Table 2. Factors and absorbance coefficients for nucleic acids

 Molecule Absorbance coefficient 260nm Factor (in 1cm cuvette) dsDNA 0.020 (μg/mL) -1 * cm-1 50μg/mL RNA 0.025 (μg/mL) -1 * cm-1 40μg/mL ssDNA 0.027 (μg/mL) -1 * cm-1 37μg/mL
A cuvette containing a dsDNA sample with an absorbance of 1 and optical path length of 1cm can be calculated for its concentration of 50µg/mL as follows:

Beer-Lambert:

A=e*c*OL < > c=1/(e*OL)*A < > c=1/e *1/OL*A< > c=F*1/OL*A< > c= 50µg*cm/mL* 1/1cm *1

= 50µg/mL * 1 = 50µg/mL

Beer-Lambert law:

A = e * c * OL

c = 1/(e*OL) * A

c = 1/e * 1/OL * A    (1/e = F)

c = F * 1/OL * A       (F = 50 (µg*cm)/mL, OL = 1cm A = 1)

c = 50 (µg*cm)/mL * 1/1cm * 1

c = 50µg/mL

The results measured for a sample of nucleic acid are analyzed using the Eppendorf BioSpectrometer® and Eppendorf BioPhotometer®D30. Before measuring, it is mandatory that the right parameters for evaluation are set. Using the Eppendorf BioSpectrometer and the Eppendorf BioPhotometer, these criteria can be directly edited before taking measurements (Figure 3). Figure 4 shows the measuring result of a nucleic acid using the Eppendorf BioSpectrometer or BioPhotometer D30.

Figure 3. Parameter settings for nucleic acid quantification – Example BioSpectrometer.

Figure 4. Measuring result of a nucleic acid sample with the BioPhotometer D30 or BioSpectrometer: You can switch between a graphical and table view of the result. In the table-view more details about the sample quality is displayed.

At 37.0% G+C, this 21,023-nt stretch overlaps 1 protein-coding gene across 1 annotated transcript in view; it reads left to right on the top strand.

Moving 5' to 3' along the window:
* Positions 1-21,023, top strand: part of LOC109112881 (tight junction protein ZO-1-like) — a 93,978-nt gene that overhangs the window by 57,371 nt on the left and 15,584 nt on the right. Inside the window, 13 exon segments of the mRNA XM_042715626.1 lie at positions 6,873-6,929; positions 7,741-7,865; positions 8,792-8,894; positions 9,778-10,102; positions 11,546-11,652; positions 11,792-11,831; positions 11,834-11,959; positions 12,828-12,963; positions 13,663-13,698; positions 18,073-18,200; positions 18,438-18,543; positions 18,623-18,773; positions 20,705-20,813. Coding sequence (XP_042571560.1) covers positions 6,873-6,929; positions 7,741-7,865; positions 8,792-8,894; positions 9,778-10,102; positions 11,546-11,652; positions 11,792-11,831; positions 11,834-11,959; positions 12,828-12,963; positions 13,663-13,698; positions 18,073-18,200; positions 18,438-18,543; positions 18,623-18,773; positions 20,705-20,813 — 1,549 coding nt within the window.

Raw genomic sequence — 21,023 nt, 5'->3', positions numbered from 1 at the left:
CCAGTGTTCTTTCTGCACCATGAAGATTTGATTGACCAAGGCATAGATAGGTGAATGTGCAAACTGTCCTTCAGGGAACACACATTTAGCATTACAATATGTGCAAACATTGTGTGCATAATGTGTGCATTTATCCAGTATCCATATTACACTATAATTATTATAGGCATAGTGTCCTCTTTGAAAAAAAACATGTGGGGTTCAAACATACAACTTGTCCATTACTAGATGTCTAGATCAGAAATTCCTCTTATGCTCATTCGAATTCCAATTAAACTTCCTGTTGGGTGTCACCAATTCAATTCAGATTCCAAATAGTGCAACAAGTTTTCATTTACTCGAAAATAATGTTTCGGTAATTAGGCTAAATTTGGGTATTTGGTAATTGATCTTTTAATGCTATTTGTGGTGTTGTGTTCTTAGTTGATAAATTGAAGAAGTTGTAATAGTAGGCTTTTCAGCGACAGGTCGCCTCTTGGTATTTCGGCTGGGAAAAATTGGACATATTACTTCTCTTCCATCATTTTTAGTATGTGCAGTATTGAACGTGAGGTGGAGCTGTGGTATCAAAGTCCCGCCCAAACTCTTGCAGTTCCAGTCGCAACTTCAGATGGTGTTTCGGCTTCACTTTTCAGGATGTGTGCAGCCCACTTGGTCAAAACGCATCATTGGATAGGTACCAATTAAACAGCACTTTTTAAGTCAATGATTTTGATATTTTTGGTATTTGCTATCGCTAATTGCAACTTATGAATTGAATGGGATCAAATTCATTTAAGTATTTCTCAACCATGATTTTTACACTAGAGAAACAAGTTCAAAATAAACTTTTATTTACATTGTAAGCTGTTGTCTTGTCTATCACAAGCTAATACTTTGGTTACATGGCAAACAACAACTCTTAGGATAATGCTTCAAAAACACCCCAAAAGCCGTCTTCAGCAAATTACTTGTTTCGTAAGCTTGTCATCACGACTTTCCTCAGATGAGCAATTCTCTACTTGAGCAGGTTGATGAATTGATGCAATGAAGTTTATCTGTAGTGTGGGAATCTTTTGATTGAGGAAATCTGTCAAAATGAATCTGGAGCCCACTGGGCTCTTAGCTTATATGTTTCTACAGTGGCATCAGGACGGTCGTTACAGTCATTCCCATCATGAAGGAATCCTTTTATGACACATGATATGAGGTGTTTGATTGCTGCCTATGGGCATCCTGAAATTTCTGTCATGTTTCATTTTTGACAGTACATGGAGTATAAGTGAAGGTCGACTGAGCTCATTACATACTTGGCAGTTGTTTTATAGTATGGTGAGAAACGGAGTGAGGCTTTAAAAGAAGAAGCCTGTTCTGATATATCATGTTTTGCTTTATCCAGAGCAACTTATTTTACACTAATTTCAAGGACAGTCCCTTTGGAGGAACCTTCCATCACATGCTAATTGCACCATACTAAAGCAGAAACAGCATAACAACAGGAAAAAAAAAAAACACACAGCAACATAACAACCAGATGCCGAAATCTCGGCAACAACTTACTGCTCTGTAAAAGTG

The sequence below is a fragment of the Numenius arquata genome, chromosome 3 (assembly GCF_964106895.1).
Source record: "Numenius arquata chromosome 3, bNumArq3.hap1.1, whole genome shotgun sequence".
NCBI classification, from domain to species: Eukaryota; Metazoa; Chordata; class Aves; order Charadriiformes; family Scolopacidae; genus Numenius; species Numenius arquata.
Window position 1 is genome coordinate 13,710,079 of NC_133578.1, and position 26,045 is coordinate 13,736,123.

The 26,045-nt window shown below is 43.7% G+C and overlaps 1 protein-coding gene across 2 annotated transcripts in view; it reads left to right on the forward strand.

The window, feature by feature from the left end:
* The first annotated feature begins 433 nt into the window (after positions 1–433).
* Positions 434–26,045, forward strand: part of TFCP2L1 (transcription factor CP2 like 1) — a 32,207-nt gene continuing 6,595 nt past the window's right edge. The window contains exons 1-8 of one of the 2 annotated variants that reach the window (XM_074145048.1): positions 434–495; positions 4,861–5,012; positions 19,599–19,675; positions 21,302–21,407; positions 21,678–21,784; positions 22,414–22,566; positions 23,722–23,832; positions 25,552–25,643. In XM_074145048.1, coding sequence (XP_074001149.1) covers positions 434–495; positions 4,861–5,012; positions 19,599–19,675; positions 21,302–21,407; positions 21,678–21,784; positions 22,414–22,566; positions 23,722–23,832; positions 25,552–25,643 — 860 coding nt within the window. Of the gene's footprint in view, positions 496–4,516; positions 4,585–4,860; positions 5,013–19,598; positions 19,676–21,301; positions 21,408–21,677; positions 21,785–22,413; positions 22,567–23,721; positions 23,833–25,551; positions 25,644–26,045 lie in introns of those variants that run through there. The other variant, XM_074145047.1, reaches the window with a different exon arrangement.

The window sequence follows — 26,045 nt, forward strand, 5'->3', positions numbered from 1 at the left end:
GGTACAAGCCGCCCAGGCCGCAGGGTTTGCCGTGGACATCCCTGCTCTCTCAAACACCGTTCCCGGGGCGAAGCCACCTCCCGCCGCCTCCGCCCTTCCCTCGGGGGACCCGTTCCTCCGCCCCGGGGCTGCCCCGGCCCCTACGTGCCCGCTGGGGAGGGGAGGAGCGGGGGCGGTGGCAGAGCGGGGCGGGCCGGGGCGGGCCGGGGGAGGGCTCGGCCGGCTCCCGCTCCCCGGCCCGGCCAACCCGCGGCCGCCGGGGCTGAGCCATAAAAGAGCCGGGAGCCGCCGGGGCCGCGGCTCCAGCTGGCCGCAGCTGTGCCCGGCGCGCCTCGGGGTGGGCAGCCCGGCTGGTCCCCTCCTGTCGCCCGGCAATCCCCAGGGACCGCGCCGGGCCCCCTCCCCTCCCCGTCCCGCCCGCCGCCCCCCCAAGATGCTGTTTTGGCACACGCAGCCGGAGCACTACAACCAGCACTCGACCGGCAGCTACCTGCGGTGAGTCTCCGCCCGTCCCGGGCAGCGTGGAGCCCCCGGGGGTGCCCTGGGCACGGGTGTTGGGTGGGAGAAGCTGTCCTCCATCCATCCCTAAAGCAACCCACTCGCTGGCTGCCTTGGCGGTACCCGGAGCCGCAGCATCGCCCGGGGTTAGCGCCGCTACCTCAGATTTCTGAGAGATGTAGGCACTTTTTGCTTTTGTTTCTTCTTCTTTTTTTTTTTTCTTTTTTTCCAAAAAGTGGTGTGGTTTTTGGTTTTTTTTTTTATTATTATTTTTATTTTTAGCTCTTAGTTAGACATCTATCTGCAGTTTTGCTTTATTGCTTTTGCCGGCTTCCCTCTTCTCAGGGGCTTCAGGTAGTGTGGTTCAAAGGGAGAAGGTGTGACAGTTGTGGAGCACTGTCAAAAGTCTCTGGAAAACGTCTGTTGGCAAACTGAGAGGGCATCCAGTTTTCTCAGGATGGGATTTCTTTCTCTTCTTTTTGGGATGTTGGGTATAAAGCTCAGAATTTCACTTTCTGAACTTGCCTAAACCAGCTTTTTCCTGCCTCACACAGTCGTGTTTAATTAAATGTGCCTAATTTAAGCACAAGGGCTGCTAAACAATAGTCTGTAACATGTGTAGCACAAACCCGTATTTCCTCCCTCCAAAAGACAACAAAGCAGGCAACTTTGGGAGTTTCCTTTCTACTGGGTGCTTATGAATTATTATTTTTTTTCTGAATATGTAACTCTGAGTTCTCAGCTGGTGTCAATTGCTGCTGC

## Evaluation of Measuring Results

Reading of absorbance at 260nm (A260) – Concentration of nucleic acid sample.

The following steps should be followed when evaluating the measuring results.

## Check

If the measuring range of linear absorption of the sample is 0.05 – 2A, then the corresponding concentrations of nucleic acid should be as follows:

1cm (10mm): UVette® 10mm path length

• dsDNA: 2.5 - 100µg/mL
• RNA: 2 - 80µg/mL
• ssDNA: 1.85 - 74µg/mL

0.2cm (2mm): UVette® 2mm path length

• dsDNA: 12.5 - 500µg/mL
• RNA: 10 - 400µg/mL
• ssDNA: 9.25 - 370µg/mL

0.1cm (1mm): Eppendorf µCuvette® G1.0 with 1mm path length

• dsDNA: 25 - 1000µg/mL
• RNA: 20 - 800µg/mL
• ssDNA: 18.5 - 740µg/mL

## Problem

Absorbance >2: Absorbance greater than 2 implies that the displayed result may no longer be in the linear range owing to the effects of stray light on the sample.

## Solution

• Sample should be diluted until its absorbance lies in the linear range of 0.05 - 2.